Now I’m not so sure. There plainly is a large and growing group of interests within the education reform movement that stand to profit as traditional public education shrinks. There have always been the for-profit charter operators, the testing companies and the curriculum consultants. More recent are the reports of non-profit charter operators and leaders who have gotten involved in complicated financial arrangements with the schools they serve. And then there is the emergence of a profitable consulting and legal infrastructure that services the booming charter sector (as chronicled in the Philly.com story).
Wait, you might say, much the same has always been true of publicly-run school districts! And, yes, reports of bad contracts, undisciplined spending and politically-connected consultants were, in the past, commonplace in the School District of Philadelphia.
But that’s precisely the point. Charters were supposed to be different. Traditional public schools were beholden: to teacher’s unions, to political masters, to a powerful class of consultants and attorneys. Charters were supposed to be the indies. But as the charter movement grows, a big corps of financial interests has grown up around it. Increasingly, charters look just as financially beholden to an array of interests, only it’s harder to tell exactly who and what those interests are.
This is a really significant problem for ed reform advocates, and I’m not sure that it can be solved. The moral clarity of the early charter movement — nonprofit, about the kids, self-reliant — well, that’s gone. Increasingly, it seems not just fair to question the motives of ed reformers, but necessary.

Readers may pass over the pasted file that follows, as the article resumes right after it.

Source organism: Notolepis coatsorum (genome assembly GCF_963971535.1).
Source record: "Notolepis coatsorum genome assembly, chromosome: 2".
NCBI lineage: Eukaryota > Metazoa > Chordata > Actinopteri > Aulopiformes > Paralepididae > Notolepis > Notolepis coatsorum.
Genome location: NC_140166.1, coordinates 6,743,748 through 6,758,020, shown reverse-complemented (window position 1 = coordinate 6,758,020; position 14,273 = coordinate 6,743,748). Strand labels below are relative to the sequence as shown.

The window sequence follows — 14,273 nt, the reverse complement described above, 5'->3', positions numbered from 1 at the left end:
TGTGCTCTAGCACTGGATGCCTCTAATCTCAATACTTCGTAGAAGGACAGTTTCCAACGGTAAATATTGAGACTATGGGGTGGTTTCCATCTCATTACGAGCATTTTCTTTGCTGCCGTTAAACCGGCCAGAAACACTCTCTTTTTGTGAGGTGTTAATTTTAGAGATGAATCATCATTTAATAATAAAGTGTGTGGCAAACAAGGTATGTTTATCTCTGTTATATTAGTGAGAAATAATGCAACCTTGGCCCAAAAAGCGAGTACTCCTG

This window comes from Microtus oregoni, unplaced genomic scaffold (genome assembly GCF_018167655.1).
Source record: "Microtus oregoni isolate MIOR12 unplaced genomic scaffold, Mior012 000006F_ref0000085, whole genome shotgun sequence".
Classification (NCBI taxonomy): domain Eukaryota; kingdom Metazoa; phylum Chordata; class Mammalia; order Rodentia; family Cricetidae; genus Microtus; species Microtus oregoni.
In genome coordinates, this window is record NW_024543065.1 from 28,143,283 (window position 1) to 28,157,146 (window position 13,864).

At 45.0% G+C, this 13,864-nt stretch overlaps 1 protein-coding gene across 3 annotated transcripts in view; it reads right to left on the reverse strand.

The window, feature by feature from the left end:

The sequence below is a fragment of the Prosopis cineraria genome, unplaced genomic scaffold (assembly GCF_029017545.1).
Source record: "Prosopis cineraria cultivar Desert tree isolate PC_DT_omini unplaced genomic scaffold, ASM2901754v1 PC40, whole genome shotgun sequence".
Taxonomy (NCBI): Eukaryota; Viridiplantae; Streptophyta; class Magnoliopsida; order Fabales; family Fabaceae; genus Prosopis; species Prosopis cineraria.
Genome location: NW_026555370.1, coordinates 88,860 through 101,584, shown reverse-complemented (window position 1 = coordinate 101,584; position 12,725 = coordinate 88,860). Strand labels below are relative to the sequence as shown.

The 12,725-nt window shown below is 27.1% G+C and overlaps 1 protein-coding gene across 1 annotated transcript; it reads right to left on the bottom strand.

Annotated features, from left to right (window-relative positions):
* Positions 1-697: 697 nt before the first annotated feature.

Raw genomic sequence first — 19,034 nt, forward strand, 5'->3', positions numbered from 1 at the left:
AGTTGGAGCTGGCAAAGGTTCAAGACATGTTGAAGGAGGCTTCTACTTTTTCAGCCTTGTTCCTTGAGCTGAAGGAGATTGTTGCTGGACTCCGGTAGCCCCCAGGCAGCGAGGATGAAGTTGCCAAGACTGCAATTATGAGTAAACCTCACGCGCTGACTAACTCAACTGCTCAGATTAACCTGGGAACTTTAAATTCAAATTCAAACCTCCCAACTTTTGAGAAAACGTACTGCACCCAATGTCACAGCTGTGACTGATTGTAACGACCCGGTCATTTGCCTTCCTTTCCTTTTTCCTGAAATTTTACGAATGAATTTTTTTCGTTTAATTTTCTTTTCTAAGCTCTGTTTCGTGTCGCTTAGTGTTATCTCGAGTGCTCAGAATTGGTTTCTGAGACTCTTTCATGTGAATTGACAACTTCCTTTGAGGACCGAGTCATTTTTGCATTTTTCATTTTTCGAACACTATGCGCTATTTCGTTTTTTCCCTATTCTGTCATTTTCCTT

3. The charter movement is way too big and way too ambitious to operate on an ad hoc basis.
As Philly.com reports, one of the entities authorizing these tax-exempt bonds for charter schools is PIDC, the Philadelphia Industrial Development Corporation. PIDC is an unusually effective organization (they run the Navy Yard, for instance), that’s run jointly by business interests and the City of Philadelphia.
PIDC’s reason for existence is economic development, and while you could make a case that building up charter schools is an economic development good, it’s hardly a slam-dunk, direct-line kind of argument. This isn’t a new Dietz and Watson factory.
John Grady, PIDC executive director, writes to say that the agency hasn’t made charters part of its economic development. Rather, he says, tax exempt financing “is regulated by federal and state law,” and that PIDC’s role is to administer “the legal process for accessing tax-exempt debt as required by, and pursuant to, these laws.” In other words, this isn’t a PIDC initiative, and charters are just using the agency to access tax-exempt bond markets, as is their right under law.
But is there a better way? One of the most interesting quotes in the Philly.com story comes from Bruce Baker, a Rutgers education professor and a frequent critic of the financing mechanisms used to fund charter schools. As Philly.com says:
Baker described the system as one that evolved out of necessity, with little foresight. No concrete financing vehicle was ever created for charters, and many schools had in the past relied on leasing buildings or taking out commercial loans with even higher interest rates.
“Who can blame them?” Baker said. “For each of the parties involved, their behaviors kind of make sense. But it’s still stupid public policy.”
There are 86 charter schools in Philadelphia alone, educating more than 64,000 students. This isn’t a boutique public education side business any more, and it hans’t been for a long, long time. And yet, we still lack coherent policy and mechanisms for something as basic as facilities financing for charter schools.
And it’s not just the buildings. The School District’s charter oversight office is still understaffed and under-resourced. And charter operators frequently bristle at the prospect of more accountability. But something’s got to give here. The charter movement can’t keep growing and eating up tax dollars while operating in the relative darkness.